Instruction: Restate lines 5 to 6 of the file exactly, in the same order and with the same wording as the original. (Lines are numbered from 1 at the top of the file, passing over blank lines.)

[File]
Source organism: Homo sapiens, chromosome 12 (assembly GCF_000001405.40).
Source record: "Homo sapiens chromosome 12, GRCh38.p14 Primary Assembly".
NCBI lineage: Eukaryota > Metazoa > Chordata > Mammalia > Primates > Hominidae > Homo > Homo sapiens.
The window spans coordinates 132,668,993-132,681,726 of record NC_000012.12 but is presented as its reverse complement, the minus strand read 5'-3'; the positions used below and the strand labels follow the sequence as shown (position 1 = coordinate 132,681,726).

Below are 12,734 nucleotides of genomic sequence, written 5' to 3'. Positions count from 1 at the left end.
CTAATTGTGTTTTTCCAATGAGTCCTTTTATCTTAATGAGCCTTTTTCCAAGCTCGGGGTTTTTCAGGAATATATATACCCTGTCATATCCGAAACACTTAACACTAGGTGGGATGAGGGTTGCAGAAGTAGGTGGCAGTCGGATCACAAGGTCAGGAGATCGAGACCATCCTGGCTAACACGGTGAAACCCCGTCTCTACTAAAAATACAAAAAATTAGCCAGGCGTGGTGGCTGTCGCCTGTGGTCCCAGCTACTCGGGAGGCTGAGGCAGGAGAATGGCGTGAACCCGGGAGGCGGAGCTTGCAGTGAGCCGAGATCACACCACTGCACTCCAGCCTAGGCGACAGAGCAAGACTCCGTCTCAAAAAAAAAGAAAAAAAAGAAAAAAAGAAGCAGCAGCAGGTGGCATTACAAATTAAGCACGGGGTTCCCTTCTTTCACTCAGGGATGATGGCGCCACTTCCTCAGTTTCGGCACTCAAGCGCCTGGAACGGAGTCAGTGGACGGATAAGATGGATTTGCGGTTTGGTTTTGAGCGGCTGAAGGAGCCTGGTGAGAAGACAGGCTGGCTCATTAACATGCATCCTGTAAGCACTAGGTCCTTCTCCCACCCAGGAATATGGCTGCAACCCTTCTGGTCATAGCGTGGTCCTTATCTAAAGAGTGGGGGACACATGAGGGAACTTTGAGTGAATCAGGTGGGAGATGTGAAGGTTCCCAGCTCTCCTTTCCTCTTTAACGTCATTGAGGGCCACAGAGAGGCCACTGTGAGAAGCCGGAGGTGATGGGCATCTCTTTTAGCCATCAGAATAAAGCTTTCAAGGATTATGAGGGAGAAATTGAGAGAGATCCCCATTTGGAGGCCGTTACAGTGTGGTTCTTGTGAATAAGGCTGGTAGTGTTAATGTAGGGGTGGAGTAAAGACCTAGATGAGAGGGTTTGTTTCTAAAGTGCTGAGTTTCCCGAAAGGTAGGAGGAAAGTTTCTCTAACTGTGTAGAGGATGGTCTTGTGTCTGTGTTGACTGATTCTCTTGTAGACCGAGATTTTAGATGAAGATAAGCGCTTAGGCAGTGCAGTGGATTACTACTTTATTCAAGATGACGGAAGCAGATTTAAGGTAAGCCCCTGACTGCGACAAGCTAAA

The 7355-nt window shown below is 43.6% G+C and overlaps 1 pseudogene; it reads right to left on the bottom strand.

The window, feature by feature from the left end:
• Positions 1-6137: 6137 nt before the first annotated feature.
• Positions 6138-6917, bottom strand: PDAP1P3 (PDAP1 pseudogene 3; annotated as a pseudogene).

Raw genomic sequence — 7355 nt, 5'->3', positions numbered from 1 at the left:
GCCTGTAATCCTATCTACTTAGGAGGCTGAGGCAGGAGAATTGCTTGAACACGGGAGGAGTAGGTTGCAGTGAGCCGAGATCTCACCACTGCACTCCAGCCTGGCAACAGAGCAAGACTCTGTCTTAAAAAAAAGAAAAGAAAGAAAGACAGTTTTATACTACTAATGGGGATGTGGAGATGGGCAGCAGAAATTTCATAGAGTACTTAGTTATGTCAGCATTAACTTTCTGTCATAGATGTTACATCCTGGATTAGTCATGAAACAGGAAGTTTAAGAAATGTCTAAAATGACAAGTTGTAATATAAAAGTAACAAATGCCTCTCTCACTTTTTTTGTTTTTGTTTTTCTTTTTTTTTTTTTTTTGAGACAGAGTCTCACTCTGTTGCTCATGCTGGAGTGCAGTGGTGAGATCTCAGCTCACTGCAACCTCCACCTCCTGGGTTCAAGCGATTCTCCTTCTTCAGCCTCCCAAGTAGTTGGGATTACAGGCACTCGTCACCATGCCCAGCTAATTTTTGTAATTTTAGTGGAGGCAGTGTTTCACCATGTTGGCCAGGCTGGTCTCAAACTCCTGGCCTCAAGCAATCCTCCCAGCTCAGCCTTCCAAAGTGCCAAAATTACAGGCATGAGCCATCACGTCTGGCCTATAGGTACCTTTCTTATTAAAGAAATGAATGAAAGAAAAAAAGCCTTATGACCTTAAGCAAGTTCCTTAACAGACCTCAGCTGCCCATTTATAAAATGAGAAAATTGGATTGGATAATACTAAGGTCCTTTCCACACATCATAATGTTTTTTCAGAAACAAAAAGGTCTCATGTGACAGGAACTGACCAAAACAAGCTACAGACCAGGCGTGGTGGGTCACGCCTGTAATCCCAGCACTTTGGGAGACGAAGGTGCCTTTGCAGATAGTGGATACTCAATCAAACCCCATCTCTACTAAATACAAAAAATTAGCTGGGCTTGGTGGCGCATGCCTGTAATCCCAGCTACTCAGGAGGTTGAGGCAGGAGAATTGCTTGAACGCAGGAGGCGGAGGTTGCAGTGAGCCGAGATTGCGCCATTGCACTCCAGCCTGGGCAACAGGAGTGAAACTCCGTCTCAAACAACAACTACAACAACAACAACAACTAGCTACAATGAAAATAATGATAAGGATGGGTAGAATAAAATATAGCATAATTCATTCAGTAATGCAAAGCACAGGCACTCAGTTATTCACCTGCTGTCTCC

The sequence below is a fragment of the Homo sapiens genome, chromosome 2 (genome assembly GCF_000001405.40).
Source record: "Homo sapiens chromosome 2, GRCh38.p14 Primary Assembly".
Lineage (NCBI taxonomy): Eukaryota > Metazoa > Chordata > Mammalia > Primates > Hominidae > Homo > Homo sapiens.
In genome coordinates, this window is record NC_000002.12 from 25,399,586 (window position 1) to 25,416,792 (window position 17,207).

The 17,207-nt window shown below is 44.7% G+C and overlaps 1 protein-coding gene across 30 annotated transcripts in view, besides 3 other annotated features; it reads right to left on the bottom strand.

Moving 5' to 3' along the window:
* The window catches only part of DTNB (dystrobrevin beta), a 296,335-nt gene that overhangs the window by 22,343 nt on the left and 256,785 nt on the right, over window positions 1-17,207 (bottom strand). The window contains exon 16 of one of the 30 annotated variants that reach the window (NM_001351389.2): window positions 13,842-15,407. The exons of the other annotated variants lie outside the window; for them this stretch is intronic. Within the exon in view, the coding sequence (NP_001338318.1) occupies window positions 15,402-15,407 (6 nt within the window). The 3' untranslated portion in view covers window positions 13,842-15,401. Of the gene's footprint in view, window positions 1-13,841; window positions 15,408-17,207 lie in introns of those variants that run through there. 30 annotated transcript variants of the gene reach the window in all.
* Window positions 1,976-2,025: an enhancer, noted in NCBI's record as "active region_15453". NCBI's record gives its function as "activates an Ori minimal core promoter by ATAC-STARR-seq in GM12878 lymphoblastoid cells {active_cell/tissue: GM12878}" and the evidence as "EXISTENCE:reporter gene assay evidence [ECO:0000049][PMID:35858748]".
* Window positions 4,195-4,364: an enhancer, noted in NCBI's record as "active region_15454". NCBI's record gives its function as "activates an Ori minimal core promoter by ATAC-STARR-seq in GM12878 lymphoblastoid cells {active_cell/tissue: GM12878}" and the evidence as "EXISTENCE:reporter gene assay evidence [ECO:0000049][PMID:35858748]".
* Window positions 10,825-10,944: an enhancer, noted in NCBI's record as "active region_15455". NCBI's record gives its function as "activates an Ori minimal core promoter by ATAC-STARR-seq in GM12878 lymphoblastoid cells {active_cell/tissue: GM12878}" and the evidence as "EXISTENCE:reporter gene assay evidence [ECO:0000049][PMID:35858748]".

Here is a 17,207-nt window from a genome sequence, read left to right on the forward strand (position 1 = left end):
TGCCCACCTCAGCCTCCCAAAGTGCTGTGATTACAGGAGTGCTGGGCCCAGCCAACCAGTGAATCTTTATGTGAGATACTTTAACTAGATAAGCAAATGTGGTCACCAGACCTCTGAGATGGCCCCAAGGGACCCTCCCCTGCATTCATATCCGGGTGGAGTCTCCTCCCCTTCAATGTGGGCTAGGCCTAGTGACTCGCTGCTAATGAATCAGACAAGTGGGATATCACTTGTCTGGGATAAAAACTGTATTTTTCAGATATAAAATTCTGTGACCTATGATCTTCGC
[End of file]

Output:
Below are 12,734 nucleotides of genomic sequence, written 5' to 3'. Positions count from 1 at the left end.
CTAATTGTGTTTTTCCAATGAGTCCTTTTATCTTAATGAGCCTTTTTCCAAGCTCGGGGTTTTTCAGGAATATATATACCCTGTCATATCCGAAACACTTAACACTAGGTGGGATGAGGGTTGCAGAAGTAGGTGGCAGTCGGATCACAAGGTCAGGAGATCGAGACCATCCTGGCTAACACGGTGAAACCCCGTCTCTACTAAAAATACAAAAAATTAGCCAGGCGTGGTGGCTGTCGCCTGTGGTCCCAGCTACTCGGGAGGCTGAGGCAGGAGAATGGCGTGAACCCGGGAGGCGGAGCTTGCAGTGAGCCGAGATCACACCACTGCACTCCAGCCTAGGCGACAGAGCAAGACTCCGTCTCAAAAAAAAAGAAAAAAAAGAAAAAAAGAAGCAGCAGCAGGTGGCATTACAAATTAAGCACGGGGTTCCCTTCTTTCACTCAGGGATGATGGCGCCACTTCCTCAGTTTCGGCACTCAAGCGCCTGGAACGGAGTCAGTGGACGGATAAGATGGATTTGCGGTTTGGTTTTGAGCGGCTGAAGGAGCCTGGTGAGAAGACAGGCTGGCTCATTAACATGCATCCTGTAAGCACTAGGTCCTTCTCCCACCCAGGAATATGGCTGCAACCCTTCTGGTCATAGCGTGGTCCTTATCTAAAGAGTGGGGGACACATGAGGGAACTTTGAGTGAATCAGGTGGGAGATGTGAAGGTTCCCAGCTCTCCTTTCCTCTTTAACGTCATTGAGGGCCACAGAGAGGCCACTGTGAGAAGCCGGAGGTGATGGGCATCTCTTTTAGCCATCAGAATAAAGCTTTCAAGGATTATGAGGGAGAAATTGAGAGAGATCCCCATTTGGAGGCCGTTACAGTGTGGTTCTTGTGAATAAGGCTGGTAGTGTTAATGTAGGGGTGGAGTAAAGACCTAGATGAGAGGGTTTGTTTCTAAAGTGCTGAGTTTCCCGAAAGGTAGGAGGAAAGTTTCTCTAACTGTGTAGAGGATGGTCTTGTGTCTGTGTTGACTGATTCTCTTGTAGACCGAGATTTTAGATGAAGATAAGCGCTTAGGCAGTGCAGTGGATTACTACTTTATTCAAGATGACGGAAGCAGATTTAAGGTAAGCCCCTGACTGCGACAAGCTAAA